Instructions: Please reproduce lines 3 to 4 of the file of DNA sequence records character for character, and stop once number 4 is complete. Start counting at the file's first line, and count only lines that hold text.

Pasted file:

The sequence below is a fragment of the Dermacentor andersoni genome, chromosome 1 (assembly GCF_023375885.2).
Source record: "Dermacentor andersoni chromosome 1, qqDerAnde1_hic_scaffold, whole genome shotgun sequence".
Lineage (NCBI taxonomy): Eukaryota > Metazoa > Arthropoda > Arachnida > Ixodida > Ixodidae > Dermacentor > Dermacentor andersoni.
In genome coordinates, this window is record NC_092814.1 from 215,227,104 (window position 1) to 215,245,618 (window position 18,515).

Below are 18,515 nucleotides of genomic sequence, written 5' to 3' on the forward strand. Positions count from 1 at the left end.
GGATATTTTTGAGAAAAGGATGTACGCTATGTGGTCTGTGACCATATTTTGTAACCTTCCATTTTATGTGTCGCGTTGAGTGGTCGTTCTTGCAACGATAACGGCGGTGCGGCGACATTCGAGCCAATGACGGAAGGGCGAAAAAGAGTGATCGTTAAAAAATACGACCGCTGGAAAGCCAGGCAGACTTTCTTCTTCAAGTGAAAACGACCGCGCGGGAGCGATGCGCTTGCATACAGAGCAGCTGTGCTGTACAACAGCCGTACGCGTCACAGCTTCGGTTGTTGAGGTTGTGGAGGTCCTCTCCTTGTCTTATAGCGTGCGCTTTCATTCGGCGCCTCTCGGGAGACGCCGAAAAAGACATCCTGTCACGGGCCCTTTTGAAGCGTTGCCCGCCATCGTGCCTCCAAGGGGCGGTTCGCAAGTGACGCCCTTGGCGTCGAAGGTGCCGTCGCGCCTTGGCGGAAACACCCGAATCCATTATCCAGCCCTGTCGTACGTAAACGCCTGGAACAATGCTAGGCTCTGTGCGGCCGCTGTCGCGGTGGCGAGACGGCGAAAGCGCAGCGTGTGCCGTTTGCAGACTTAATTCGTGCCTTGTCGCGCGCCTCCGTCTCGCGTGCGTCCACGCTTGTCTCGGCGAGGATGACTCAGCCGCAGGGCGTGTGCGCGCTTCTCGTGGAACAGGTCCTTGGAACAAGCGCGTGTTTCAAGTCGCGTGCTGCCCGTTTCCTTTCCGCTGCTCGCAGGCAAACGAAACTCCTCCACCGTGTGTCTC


Lineage (NCBI taxonomy): Eukaryota > Metazoa > Arthropoda > Arachnida > Ixodida > Ixodidae > Dermacentor > Dermacentor andersoni.
In genome coordinates, this window is record NC_092814.1 from 215,227,104 (window position 1) to 215,245,618 (window position 18,515).